Showtime: Getting out and Seeing a Live Performance Isn’t Just Fun – It can Provide Wellness
Being lucky enough to reside in Southern California, residents have access to an overfilled cornucopia of activities.
Among these is the opportunity to see live shows, with Los Angeles’ place at the center of the entertainment universe. Of course, over the last three years, that has been easier said than done. Throughout the continuing COVID-19 pandemic, playhouses have been shuttered, movie theaters empty, and even outdoor entertainment options cancelled or were extremely limited. While this may seem like more of an inconvenience than anything else, it may be surprising that diversions, however simple, can impact mental health.
Seniors uniquely face challenges with isolation, and the pandemic amplified those risks exponentially. Cooped up at home, facing health and technological barriers, Southern California senior populations faced mental health issues like loneliness, isolation and depression. The best medicine? Now that the world is offering some semblance of normalcy, get out and play! L.A. and Orange County theaters are open, safe, and ready to offer a break from the drudgery and malaise of the last three years. Gather old friends and catch a play, musical or concert - the therapeutic effect will be noticeable. Here are some fall offerings from three venerable Southern California theaters:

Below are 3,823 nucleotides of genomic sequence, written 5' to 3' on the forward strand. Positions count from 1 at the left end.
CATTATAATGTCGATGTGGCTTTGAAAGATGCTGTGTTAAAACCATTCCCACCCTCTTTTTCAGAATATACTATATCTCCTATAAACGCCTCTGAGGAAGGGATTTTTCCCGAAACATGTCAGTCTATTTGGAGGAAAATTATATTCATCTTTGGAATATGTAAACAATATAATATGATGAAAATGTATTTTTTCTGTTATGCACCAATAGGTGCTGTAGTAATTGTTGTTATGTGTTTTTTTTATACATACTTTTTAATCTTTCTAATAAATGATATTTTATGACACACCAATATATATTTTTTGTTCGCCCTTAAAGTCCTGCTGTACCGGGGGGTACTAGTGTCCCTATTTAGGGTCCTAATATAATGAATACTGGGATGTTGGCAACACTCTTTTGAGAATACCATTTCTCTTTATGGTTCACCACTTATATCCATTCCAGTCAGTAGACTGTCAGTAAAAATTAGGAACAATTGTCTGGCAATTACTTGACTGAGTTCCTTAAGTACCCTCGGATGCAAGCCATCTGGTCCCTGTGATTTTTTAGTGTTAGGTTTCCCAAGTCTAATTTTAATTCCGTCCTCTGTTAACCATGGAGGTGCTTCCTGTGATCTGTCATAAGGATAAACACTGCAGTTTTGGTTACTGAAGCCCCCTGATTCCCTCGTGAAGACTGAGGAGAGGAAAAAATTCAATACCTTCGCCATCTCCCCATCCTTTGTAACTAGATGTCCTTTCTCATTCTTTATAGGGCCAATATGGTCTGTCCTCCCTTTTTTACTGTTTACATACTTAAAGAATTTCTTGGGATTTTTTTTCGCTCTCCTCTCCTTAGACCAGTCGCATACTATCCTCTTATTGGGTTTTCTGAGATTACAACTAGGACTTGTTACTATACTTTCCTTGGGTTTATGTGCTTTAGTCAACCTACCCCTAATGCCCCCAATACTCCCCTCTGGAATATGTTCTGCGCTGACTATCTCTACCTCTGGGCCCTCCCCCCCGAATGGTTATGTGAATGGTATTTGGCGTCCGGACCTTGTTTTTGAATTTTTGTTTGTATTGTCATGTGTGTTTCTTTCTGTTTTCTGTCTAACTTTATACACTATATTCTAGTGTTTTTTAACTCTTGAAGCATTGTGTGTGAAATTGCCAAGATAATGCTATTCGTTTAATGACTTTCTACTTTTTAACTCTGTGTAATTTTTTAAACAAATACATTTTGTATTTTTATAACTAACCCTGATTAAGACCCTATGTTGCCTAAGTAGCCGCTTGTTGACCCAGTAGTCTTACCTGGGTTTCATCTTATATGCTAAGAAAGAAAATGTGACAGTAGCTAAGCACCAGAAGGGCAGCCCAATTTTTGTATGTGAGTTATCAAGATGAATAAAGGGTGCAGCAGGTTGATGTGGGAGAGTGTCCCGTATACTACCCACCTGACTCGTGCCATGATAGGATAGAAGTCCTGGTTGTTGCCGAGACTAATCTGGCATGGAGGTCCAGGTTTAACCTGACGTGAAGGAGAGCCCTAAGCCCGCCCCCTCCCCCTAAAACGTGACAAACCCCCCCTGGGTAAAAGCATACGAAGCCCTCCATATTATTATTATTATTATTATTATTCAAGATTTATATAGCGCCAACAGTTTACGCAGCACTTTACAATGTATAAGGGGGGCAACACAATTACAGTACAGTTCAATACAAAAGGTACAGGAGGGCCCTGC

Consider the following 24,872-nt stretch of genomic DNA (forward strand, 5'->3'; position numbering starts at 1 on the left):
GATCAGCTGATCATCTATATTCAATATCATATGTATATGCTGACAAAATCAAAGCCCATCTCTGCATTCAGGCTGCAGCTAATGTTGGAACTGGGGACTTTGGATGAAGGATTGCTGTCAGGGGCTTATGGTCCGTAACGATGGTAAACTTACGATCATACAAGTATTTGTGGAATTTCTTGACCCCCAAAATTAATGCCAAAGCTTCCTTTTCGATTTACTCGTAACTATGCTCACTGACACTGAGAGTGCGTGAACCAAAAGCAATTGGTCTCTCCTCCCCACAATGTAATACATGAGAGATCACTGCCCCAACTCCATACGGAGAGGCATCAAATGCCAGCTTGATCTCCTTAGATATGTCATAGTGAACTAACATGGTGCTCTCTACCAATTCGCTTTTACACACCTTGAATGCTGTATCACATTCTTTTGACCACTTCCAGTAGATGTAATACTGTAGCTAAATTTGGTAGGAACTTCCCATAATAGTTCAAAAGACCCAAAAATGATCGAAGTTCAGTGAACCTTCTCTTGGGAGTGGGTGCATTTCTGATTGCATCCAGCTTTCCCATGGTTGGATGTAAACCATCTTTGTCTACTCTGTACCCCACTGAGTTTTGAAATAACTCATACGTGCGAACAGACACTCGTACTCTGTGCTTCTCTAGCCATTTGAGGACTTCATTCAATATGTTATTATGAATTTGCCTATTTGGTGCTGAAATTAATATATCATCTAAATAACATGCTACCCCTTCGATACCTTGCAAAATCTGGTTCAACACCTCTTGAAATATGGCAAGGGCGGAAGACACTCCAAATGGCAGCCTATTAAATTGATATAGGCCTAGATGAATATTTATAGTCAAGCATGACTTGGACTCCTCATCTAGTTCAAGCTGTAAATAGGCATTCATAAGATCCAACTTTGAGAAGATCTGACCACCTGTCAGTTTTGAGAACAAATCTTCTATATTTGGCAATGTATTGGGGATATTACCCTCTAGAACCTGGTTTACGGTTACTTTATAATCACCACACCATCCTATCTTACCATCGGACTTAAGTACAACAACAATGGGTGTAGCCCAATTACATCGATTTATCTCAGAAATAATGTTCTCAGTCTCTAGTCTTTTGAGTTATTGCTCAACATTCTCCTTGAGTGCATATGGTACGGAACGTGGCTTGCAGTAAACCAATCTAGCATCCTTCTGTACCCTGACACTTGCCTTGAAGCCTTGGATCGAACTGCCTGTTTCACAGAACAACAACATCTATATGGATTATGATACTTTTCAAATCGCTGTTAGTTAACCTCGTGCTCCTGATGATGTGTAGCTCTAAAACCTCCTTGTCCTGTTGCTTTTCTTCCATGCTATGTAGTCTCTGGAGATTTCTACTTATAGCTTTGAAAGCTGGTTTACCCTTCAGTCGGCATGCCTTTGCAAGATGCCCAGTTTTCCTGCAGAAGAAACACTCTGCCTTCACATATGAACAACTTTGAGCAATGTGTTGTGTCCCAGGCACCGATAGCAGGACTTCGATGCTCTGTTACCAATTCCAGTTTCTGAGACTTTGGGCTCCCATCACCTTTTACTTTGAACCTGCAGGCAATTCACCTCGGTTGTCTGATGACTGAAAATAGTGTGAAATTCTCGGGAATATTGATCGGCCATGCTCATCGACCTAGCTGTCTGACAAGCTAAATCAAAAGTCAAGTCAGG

Segerstrom Center for the Arts
Orange County’s premier live venue opens fall with a bang: “Hamilton” brings its chartbusting, award-winning spectacle to the Segerstrom Center for the Arts main stage in early October, filling a need for any first-timers, second-timers or tenth timers who want to be front row center. But the programming is just getting going.
From Oct. 20-22, join pianist Claire Huangci for a performance of Tchaikovsky’s First Concerto, derided “impossible to play” by his contemporaries but now remembered as his seminal work. Then, the month of November is all about being transported, this time to Paris. Moulin Rouge: The Musical, winner of a Tony ten times over, comes to the Segerstrom Center for 24 shows during the month, including several matinees. With tickets starting at just $39, there’s no reason to miss it.
At once recognizable as one of Hollywood’s landmarks, the nearly 100-year-old Pantages is a jewel of Tinseltown and a perfect place to see live theater. In fact, it’s the first stop for many Broadway touring productions hitting the West Coast. To that end, the hit musical “Jagged Little Pill” by Alanis Morrisette, fresh off the Broadway stage, headlines the Art Deco theater throughout October.
Then, beginning Oct. 25, see Aaron Sorkin’s adaptation of the classic “To Kill a Mockingbird,” playing through Nov. 27. The Tony-Award-winning play, adapted from the classic novel by Harper Lee, is equally dramatic and prescient for our modern world. The adaptation stars Richard Thomas, known for playing John-boy Walton in “The Waltons,” as Atticus Finch.
A member-supported playhouse that has featured the work of American and international heavyweights throughout its over-100-year history, Pasadena Playhouse continues its tradition of offering bold programming to Southern California audiences. In October, the theater presents “Sanctuary City” by Pulitzer Prize-winner Martina Majok. The contemporary drama hits on stories both universal and of our time - love, loss, identity, and what it means to be an American. Purchasing a membership entitles you to five shows in the 2022/23 season with premium seating and flexible scheduling.